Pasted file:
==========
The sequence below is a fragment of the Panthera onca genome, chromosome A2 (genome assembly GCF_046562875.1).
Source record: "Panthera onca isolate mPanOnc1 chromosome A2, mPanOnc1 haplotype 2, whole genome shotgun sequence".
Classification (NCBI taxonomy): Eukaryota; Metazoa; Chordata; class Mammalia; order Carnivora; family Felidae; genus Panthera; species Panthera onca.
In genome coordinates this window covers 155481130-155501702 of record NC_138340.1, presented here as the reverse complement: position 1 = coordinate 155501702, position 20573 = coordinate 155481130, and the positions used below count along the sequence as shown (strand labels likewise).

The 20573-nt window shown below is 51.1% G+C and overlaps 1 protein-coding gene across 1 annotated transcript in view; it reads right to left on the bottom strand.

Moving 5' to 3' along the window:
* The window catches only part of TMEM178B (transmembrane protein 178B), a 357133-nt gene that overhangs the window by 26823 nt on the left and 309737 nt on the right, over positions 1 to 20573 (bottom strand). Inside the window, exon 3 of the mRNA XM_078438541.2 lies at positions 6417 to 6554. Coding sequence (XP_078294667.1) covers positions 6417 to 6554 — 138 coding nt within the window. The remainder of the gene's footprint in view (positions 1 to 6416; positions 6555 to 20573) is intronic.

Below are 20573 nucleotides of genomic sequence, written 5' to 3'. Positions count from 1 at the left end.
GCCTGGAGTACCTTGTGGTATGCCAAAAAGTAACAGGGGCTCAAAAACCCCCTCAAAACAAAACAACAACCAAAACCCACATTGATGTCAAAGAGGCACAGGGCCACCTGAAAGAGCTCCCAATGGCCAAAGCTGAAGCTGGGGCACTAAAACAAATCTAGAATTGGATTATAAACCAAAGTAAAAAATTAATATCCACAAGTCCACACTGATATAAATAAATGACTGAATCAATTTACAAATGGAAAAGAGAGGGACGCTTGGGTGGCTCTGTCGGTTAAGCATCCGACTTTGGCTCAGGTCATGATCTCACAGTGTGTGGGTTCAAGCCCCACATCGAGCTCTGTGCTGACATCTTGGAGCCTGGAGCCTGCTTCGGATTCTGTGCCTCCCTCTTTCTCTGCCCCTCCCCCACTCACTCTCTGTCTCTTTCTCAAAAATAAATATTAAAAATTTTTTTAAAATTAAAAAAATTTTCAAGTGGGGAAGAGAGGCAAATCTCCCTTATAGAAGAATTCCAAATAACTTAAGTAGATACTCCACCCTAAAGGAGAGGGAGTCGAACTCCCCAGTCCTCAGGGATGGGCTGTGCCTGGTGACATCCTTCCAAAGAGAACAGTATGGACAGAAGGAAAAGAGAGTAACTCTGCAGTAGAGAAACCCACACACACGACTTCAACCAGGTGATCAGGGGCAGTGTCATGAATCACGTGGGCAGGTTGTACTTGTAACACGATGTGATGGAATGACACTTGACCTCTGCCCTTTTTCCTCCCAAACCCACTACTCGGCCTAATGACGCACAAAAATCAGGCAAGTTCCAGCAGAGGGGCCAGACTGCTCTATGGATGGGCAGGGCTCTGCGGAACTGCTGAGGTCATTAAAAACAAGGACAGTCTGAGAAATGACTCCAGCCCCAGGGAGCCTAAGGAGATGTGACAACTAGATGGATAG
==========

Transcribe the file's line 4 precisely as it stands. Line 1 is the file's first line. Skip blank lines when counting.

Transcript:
In genome coordinates this window covers 155481130-155501702 of record NC_138340.1, presented here as the reverse complement: position 1 = coordinate 155501702, position 20573 = coordinate 155481130, and the positions used below count along the sequence as shown (strand labels likewise).